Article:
The Sins of Our Fathers; Chapter Four
Rachel loved to baby the boys. From the day Isaac arrived in their lives, Rachel took on the role of little mother, and Melissa encouraged her in the fine art of homemaking. Rachel learned to mix the formula and warm the bottles. She changed endless diapers, read stories and bounced Isaac on her knee.
By the time Christopher was born, Rachel knew more about caring for a baby than Theresa would ever learn. Rachel was sweet though and never put Theresa down. She never talked badly about their piano teacher and she always treated the boys with the same loving attention.
While Rachel’s interest in Isaac and Christopher grew, Claire pulled further away, sequestering herself in her room to study. Her nose was usually buried in a variety of books as she tried to absorb all she would miss if she didn’t go to college. The library was full of books and Claire wanted to read every one of them.
She couldn’t stand the sour smell of Isaac, and his wailing kept her awake at night. Lying awake in her dark room, she would listen to his incessant fussing. She could hear Rachael cooing and whispering, gently calming him, but often Claire remained awake long after the house was quiet. She grew cranky and irritated with her siblings and her parents. No one in the family seemed to play the proper role, and she didn’t want to get trapped.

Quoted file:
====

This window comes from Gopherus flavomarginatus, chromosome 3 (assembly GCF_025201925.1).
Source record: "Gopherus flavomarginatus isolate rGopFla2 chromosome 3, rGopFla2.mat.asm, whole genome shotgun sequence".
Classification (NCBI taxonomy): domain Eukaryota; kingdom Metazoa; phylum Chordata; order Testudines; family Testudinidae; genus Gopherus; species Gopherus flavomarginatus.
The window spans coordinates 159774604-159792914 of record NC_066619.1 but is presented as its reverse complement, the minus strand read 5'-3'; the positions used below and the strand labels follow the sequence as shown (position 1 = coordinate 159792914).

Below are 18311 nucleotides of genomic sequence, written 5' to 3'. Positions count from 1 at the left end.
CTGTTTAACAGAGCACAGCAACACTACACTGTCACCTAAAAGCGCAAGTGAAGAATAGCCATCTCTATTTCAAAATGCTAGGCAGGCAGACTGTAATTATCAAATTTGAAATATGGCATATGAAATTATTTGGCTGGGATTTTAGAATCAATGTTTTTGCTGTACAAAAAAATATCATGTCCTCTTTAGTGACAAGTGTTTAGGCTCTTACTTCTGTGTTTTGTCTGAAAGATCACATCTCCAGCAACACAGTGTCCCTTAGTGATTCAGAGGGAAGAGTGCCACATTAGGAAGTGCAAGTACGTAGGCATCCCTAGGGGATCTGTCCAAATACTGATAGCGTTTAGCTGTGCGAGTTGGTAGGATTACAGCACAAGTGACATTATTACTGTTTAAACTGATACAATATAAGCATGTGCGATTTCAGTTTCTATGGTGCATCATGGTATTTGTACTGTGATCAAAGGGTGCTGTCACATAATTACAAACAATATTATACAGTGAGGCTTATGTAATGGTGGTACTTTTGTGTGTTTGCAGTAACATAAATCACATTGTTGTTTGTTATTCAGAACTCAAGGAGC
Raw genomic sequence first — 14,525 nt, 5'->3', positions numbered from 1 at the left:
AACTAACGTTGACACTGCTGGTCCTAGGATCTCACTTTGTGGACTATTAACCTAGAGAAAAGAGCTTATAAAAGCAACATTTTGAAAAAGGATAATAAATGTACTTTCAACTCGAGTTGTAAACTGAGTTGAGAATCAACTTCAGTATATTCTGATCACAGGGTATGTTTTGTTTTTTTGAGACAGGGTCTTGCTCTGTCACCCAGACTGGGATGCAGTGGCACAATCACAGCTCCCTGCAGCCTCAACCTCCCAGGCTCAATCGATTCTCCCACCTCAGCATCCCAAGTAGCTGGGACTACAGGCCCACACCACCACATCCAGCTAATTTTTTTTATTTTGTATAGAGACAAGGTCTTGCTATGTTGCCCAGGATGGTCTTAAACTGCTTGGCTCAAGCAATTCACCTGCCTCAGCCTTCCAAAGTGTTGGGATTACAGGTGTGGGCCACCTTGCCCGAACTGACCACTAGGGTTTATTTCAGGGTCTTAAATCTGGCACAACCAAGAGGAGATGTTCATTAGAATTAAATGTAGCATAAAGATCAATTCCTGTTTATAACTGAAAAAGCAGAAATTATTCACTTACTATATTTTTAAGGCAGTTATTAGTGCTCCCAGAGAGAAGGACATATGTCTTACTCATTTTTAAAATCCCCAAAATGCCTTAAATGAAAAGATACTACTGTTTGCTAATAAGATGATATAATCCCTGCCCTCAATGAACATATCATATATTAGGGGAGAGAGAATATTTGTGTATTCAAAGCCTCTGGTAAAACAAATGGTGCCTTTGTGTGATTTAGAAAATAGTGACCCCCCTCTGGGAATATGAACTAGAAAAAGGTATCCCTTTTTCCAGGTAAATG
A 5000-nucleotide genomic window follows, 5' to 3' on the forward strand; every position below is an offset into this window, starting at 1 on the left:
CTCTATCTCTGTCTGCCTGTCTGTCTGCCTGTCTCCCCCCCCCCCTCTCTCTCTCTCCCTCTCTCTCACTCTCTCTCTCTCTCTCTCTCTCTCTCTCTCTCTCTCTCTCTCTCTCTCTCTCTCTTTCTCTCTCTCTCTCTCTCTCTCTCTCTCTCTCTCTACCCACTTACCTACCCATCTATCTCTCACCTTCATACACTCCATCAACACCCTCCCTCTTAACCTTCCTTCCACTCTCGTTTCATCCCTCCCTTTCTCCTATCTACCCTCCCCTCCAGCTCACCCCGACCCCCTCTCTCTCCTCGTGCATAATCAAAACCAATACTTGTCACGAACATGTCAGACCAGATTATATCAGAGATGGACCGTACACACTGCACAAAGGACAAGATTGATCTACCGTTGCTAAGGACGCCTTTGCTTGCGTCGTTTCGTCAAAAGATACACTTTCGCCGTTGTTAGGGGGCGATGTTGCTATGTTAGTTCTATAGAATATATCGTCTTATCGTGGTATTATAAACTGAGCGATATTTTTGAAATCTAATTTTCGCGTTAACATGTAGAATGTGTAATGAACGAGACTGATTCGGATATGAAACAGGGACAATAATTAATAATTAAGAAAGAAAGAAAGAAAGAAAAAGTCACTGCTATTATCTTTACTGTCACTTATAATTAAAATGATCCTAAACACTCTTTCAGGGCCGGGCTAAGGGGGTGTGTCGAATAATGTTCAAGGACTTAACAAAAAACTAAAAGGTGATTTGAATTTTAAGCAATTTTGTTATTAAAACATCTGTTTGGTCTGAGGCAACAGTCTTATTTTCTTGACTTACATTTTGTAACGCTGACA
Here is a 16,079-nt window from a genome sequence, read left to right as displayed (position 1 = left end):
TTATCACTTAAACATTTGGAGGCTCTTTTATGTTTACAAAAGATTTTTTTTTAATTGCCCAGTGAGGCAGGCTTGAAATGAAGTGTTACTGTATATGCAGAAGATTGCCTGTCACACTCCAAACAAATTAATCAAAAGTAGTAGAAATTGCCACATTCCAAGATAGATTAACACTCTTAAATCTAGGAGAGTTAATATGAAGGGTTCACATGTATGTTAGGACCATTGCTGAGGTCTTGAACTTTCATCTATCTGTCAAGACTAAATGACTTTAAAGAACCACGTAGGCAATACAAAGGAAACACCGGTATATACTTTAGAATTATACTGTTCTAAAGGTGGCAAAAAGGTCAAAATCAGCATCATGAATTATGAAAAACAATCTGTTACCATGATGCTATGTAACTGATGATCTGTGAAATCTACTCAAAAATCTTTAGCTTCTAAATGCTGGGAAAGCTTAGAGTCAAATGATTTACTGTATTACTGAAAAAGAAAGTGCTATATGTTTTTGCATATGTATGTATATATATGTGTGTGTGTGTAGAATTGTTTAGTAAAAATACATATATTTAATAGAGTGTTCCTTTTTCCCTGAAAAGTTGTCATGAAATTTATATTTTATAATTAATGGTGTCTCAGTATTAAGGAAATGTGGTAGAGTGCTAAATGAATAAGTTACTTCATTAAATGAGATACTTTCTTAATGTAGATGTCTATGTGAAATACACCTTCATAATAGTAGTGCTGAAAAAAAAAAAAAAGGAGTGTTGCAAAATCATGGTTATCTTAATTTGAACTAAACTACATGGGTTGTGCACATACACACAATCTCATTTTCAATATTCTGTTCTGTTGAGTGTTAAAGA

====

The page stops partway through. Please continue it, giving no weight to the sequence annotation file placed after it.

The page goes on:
She knew she should be helping more, stepping into the role of big sister, but Rachel genuinely seemed to like it. The first months following Isaac’s birth, Melissa appeared exhausted all the time, too tired to do anything but lay on the couch and suckle her infant son. Gradually, as Melissa grew more tired and drawn, she began giving the baby bottles, until Rachael fed him most of the time. Melissa gradually became less and less interested and Rachael stepped in to give her baby brother the love he needed to thrive.
Claire tried to help around the house, but she didn’t want her own future to falter because of a badly timed baby. She kept up her school work, as her top priority. Her guilt caused her to launder load after load of sour smelling, crusty clothes. She scrubbed bottles, planned meals, and helped with everything she could, that didn’t involve a messy baby boy. She tried to help where she could while maintaining her own autonomy.
Claire watched with growing concern as Rachel forwent her own studies to play with the babies, to feed them, and to play clapping games. Claire feared that her sister would never get a real education, but would be relegated to a life of child care and baby raising. Her frustration mounted, but Rachael often ignored her own school work in order to play mommy.
As the babies grew into toddlers, Rachel became their sitter, watching after them, bossing them around, and playing school and house. She seemed exactly in her element, and Melissa seemed thankful for the companion. Claire was irritated with her mother, with her sister and with life in general. She continued to withdraw from the family, hiding in her room as long as possible, studying and working frantically to free herself from the strong gravitational pull of her family’s expectations.
Although Craig had banished the television from the family during that fateful Christmas, he never actually got around to removing it from the house. And strangely, the cable never got cancelled either. Rachel spent time watching TV with the boys when they weren’t playing with their toys or toddling around the backyard.